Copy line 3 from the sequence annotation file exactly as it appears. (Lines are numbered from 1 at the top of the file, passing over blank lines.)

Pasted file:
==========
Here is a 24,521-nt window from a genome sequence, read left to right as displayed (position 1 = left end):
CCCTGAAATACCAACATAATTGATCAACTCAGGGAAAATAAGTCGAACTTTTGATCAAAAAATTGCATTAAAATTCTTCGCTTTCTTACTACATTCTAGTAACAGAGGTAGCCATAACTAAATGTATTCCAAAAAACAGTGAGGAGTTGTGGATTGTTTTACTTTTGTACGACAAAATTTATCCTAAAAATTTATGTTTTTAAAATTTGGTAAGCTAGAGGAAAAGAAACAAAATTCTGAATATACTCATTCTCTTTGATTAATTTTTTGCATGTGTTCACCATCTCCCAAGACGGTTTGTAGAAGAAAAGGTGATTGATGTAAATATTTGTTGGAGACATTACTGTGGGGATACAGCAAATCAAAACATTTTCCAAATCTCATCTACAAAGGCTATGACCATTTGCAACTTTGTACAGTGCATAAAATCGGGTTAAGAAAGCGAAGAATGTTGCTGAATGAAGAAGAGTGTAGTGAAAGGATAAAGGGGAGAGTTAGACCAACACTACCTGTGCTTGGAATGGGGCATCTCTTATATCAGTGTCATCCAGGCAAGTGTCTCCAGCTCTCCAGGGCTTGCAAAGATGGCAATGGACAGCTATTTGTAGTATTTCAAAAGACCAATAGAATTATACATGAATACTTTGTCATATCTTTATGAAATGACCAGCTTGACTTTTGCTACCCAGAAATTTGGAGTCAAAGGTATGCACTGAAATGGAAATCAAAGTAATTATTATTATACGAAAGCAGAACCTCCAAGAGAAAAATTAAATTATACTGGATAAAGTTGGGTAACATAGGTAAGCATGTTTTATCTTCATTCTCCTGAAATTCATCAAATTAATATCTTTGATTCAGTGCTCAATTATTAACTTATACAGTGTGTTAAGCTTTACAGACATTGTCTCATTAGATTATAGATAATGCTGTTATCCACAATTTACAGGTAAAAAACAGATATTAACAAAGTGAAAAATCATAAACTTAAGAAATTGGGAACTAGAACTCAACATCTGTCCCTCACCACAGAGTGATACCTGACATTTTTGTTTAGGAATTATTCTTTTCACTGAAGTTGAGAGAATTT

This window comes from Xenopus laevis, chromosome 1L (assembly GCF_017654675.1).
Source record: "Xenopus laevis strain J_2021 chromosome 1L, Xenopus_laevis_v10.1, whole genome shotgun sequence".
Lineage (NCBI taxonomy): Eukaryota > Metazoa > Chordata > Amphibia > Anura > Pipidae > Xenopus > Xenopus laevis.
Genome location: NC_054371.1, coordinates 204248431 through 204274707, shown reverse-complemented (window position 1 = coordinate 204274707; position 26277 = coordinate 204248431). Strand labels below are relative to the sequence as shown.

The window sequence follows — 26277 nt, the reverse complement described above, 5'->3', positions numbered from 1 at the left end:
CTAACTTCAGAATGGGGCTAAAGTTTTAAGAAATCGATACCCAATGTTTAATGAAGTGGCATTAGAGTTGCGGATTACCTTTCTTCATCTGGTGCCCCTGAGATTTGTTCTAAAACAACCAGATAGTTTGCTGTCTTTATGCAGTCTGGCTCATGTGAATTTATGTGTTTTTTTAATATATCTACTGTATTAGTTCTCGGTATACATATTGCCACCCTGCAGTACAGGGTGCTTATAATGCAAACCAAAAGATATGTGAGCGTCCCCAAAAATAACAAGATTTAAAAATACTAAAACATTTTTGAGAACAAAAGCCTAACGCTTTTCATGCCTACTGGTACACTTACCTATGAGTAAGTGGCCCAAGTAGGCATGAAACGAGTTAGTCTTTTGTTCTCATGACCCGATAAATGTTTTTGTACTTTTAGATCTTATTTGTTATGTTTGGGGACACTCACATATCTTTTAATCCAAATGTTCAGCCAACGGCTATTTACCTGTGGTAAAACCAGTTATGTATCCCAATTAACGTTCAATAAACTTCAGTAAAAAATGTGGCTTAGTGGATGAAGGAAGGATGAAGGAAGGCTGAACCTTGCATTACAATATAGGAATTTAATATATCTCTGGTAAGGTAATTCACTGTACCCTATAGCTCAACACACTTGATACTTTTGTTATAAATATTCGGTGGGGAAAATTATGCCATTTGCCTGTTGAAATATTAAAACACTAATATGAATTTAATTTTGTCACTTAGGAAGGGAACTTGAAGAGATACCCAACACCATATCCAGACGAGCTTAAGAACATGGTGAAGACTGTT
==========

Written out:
This window comes from Xenopus laevis, chromosome 1L (assembly GCF_017654675.1).